This inseparable division prevented any type of foundation (or outside revelation) which could adjudicate between cultural and biblical texts. Thus the cultural form, the question of modern man, became constitutive of the meaning of biblical symbols. This is evident throughout Tillich’s preaching. When commenting on texts, he would occasionally note how “strange” such terms and ideas sounded to modern readers, which he would then proceed to translate into contemporary expressions, concepts, and idioms. One sermon dealing with Isaiah and Jeremiah’s warnings of impending doom strikingly illustrates the consequences of Tillich’s methods:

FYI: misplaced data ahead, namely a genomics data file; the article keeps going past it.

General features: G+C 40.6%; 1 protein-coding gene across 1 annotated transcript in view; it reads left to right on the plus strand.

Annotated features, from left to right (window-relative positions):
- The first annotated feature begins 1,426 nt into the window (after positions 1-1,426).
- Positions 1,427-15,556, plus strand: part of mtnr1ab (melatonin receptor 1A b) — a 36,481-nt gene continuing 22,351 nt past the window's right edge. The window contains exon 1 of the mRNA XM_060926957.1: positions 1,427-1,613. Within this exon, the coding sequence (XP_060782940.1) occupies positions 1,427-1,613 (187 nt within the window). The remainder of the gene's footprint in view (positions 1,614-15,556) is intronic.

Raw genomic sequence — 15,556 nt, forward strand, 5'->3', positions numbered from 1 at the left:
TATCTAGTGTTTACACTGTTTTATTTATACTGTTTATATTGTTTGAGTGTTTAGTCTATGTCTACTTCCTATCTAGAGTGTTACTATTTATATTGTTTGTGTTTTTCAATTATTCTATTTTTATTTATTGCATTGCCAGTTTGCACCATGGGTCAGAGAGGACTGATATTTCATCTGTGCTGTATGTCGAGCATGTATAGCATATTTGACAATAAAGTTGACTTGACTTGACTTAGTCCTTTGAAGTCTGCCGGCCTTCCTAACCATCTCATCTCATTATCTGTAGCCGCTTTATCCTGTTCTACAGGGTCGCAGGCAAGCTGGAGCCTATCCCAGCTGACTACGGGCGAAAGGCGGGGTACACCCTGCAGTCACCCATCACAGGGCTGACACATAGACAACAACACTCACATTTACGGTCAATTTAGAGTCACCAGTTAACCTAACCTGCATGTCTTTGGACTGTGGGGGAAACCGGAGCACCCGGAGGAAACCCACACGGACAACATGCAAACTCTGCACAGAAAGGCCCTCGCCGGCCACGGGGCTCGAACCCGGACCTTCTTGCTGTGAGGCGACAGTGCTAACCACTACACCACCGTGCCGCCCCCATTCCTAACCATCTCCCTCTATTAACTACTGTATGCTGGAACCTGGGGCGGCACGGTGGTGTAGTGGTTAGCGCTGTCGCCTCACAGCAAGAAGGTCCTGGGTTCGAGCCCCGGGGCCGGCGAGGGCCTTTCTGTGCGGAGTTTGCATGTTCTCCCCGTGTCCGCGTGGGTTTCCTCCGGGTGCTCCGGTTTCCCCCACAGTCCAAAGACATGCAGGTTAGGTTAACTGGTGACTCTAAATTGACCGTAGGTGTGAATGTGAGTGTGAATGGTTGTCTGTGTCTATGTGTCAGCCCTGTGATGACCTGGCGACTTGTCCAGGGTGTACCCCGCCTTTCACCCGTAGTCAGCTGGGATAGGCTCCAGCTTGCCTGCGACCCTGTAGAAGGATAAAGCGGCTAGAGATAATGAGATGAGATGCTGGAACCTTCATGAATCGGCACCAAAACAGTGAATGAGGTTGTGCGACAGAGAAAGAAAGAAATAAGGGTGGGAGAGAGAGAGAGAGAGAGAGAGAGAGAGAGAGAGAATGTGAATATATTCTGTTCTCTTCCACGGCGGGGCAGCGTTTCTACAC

In the language of the prophets, it is the Lord Who shakes the mountains and melts the rocks. This is a language modern man cannot understand. And so God, who is not bound to any special language, not even to that of the prophets, spoke to the men of today through the mouths of our great scientists, and this is what he said: You yourselves can bring about the end upon yourselves. I give the power to shake the foundations of your earth into your hands…This is what God said to mankind through the work of the scientists and through their discovery of the key to the foundations of life. But through them He did even more. He forced His Word upon them, as He had forced it upon the prophets, in spite of their attempt ever to resist it. (The Shaking of the Foundations, 4)There are several points of note in this lengthy passage. There is the initial translation of biblical language into contemporary vernacular which, despite his deep suspicion, Barth could on occasion conscience. However, Tillich goes much further. God is not bound in any way to previous revelation of himself aside from the initial commonality of the biblical symbols, allowing the current cultural form to subsume the message of the prophets (cf. Kelsey, 66). The text is also wrenched out of the wider biblical narrative, leaving no barrier to modern concerns flooding the passage. The supernatural demise of earthly geographic features has been swallowed by destruction due to the recklessness of man. Finally, and most importantly, the agency of God in the original prophetic speeches now becomes the property of modern cultural sensibilities. The prophets believed God was the one to bring destruction, now humanity brings it on themselves. In the end, it seems likely that the only event of revelation possible would come from a vacuous God, subsequently filled with cultural texts.